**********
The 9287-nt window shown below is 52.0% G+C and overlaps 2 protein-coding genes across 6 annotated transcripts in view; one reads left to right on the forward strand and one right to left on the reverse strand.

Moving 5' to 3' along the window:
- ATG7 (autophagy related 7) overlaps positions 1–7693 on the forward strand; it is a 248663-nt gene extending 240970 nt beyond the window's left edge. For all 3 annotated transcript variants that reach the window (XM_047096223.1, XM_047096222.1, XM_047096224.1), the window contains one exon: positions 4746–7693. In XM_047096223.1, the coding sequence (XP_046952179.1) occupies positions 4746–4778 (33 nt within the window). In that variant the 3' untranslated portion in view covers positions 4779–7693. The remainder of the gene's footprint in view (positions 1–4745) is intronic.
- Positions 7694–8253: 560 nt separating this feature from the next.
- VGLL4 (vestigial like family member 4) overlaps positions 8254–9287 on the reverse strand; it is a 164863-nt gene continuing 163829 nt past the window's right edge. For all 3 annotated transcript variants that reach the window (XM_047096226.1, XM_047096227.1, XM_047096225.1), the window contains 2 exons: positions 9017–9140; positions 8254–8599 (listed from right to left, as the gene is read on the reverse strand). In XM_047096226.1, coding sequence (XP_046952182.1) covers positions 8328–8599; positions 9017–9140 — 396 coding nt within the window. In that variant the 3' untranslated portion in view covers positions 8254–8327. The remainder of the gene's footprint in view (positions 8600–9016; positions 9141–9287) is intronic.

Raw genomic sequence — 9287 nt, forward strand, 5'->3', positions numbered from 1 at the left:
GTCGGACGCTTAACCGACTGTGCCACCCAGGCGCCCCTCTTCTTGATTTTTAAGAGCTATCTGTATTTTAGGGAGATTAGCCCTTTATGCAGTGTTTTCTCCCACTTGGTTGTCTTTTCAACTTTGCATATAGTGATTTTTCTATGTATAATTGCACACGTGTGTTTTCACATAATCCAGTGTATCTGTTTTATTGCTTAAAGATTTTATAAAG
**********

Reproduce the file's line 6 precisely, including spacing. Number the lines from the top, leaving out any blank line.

Raw genomic sequence — 9287 nt, forward strand, 5'->3', positions numbered from 1 at the left: